The Church of England is considering desperate plans to drop its legal requirements to hold weekly Sunday services in a bid to deal with the problem of declining congregations.
The controversial proposals come after a shocking two-year report found a decline in church-goers – but a rise in Islam and other faiths – was the reason for the steep decline in Christianity.
Numbers attending church services has fallen by 12 per cent in the past decade to less than half of the levels in the 1960s, with shocking figures showing Sunday service attendance falling to 760,000.
A task group will now look at plans to modernise the church.
The Right Reverend Pete Broadbent said: “In rural parishes, no vicar can actually get around all their parishes so technically, they’re breaking the law. All we’re doing is putting the law in line with what already happens.”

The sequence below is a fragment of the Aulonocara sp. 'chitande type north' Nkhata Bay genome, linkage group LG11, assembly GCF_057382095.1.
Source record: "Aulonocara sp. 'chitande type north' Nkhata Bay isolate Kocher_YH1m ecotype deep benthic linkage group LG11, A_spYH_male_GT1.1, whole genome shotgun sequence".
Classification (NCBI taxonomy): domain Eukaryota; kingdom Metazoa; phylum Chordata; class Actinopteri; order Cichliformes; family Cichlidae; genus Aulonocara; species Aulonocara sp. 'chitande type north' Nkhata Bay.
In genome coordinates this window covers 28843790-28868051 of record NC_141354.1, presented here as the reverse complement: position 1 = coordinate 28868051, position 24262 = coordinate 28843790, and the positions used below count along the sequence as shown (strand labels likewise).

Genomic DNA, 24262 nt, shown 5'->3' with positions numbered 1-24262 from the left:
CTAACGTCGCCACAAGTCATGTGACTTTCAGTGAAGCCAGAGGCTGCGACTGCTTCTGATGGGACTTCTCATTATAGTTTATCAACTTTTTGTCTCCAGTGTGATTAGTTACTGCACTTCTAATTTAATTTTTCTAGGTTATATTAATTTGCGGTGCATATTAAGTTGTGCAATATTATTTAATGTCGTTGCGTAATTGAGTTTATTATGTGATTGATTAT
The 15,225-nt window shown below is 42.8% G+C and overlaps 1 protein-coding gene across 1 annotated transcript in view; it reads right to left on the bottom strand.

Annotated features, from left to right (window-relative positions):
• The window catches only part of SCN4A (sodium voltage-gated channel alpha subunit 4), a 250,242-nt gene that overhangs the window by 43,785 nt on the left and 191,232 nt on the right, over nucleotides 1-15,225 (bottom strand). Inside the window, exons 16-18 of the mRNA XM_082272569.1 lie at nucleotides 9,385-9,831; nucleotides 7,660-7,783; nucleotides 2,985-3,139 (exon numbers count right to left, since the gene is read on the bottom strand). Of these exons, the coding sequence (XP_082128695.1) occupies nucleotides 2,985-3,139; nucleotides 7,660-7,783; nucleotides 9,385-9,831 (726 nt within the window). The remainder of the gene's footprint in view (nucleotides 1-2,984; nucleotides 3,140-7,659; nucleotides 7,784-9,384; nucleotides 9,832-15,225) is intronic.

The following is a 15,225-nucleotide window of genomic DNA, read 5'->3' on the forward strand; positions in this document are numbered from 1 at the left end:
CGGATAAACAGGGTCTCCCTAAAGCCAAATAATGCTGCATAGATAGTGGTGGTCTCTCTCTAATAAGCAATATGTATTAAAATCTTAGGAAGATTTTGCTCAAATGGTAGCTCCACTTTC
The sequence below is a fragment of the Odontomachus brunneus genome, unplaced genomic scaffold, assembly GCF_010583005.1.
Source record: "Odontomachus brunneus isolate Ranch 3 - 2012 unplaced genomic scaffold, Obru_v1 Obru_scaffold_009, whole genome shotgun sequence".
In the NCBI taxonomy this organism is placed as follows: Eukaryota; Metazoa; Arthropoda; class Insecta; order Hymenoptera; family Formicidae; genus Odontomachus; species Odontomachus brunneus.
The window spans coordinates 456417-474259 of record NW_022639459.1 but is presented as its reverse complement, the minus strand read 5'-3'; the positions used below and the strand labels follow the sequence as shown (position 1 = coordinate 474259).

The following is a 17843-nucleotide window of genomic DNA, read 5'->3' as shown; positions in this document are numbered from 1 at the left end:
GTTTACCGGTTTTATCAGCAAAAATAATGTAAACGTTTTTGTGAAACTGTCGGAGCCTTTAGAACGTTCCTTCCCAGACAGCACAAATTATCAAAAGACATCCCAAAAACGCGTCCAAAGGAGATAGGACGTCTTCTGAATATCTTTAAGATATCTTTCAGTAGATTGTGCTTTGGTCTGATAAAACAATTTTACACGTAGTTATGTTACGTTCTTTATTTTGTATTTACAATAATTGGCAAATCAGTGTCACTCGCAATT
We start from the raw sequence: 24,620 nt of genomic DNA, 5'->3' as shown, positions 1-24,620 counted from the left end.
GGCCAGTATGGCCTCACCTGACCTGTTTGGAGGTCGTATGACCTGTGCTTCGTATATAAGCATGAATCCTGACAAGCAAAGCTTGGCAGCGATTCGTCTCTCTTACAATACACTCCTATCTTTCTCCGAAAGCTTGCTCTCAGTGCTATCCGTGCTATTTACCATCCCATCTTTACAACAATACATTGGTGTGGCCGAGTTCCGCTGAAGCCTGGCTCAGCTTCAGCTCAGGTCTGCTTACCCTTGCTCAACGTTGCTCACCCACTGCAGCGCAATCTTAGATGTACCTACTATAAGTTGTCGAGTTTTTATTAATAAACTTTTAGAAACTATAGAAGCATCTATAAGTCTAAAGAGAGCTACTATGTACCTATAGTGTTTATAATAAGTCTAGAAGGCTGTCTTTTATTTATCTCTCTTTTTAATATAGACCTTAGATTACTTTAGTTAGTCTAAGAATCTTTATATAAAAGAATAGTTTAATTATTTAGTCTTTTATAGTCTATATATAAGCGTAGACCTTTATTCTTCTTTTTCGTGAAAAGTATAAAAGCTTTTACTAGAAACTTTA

Most rural vicars have multiple benefices, with some in charge of up to 10 churches.
Currently, clergy have to maintain regular services even if a handful of worshippers turn up.
Earlier this year, the Church of England synod was told that the church expects its numbers to continue to decline for the next 30 years.
Eighteen people for every 1,000 regularly attending services is expected to fall to 10 for every 1,000.
The group is considering changing church decrees B11 and B14 to “relax the requirements for regular worship in parish churches in sparsely populated benefices.”
Canon B11 says: “Morning and evening prayer shall be said or sung in every parish church at least on all Sundays and other principal feast days, and also on Ash Wednesday and Good Friday.
“Each service shall be said or sung distinctly, reverently and in an audible voice.”